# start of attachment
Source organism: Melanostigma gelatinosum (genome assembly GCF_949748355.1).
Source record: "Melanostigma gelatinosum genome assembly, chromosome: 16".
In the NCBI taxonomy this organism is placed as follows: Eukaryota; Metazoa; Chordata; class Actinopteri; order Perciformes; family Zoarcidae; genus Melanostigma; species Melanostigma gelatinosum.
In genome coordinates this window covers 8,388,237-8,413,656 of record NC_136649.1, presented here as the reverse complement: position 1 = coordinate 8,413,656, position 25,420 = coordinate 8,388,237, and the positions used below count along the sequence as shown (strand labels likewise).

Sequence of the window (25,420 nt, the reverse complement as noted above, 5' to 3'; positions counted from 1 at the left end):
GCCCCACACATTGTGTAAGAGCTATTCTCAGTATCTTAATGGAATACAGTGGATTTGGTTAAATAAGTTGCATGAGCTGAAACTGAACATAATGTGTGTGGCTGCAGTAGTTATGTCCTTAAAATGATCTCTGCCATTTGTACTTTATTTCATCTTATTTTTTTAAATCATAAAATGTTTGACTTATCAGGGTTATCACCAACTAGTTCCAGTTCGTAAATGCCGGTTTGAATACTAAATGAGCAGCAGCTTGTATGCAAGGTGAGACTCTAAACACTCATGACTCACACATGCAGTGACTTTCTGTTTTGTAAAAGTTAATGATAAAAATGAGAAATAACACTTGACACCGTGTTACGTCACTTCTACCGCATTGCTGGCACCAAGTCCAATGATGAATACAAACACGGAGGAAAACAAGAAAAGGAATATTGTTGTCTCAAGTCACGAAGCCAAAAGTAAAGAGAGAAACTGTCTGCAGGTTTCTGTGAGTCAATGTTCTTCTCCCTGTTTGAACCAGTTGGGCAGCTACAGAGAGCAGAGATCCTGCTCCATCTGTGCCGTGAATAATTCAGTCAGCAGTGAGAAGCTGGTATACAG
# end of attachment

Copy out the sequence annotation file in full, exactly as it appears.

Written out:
Source organism: Melanostigma gelatinosum (genome assembly GCF_949748355.1).
Source record: "Melanostigma gelatinosum genome assembly, chromosome: 16".
In the NCBI taxonomy this organism is placed as follows: Eukaryota; Metazoa; Chordata; class Actinopteri; order Perciformes; family Zoarcidae; genus Melanostigma; species Melanostigma gelatinosum.
In genome coordinates this window covers 8,388,237-8,413,656 of record NC_136649.1, presented here as the reverse complement: position 1 = coordinate 8,413,656, position 25,420 = coordinate 8,388,237, and the positions used below count along the sequence as shown (strand labels likewise).

Sequence of the window (25,420 nt, the reverse complement as noted above, 5' to 3'; positions counted from 1 at the left end):
GCCCCACACATTGTGTAAGAGCTATTCTCAGTATCTTAATGGAATACAGTGGATTTGGTTAAATAAGTTGCATGAGCTGAAACTGAACATAATGTGTGTGGCTGCAGTAGTTATGTCCTTAAAATGATCTCTGCCATTTGTACTTTATTTCATCTTATTTTTTTAAATCATAAAATGTTTGACTTATCAGGGTTATCACCAACTAGTTCCAGTTCGTAAATGCCGGTTTGAATACTAAATGAGCAGCAGCTTGTATGCAAGGTGAGACTCTAAACACTCATGACTCACACATGCAGTGACTTTCTGTTTTGTAAAAGTTAATGATAAAAATGAGAAATAACACTTGACACCGTGTTACGTCACTTCTACCGCATTGCTGGCACCAAGTCCAATGATGAATACAAACACGGAGGAAAACAAGAAAAGGAATATTGTTGTCTCAAGTCACGAAGCCAAAAGTAAAGAGAGAAACTGTCTGCAGGTTTCTGTGAGTCAATGTTCTTCTCCCTGTTTGAACCAGTTGGGCAGCTACAGAGAGCAGAGATCCTGCTCCATCTGTGCCGTGAATAATTCAGTCAGCAGTGAGAAGCTGGTATACAG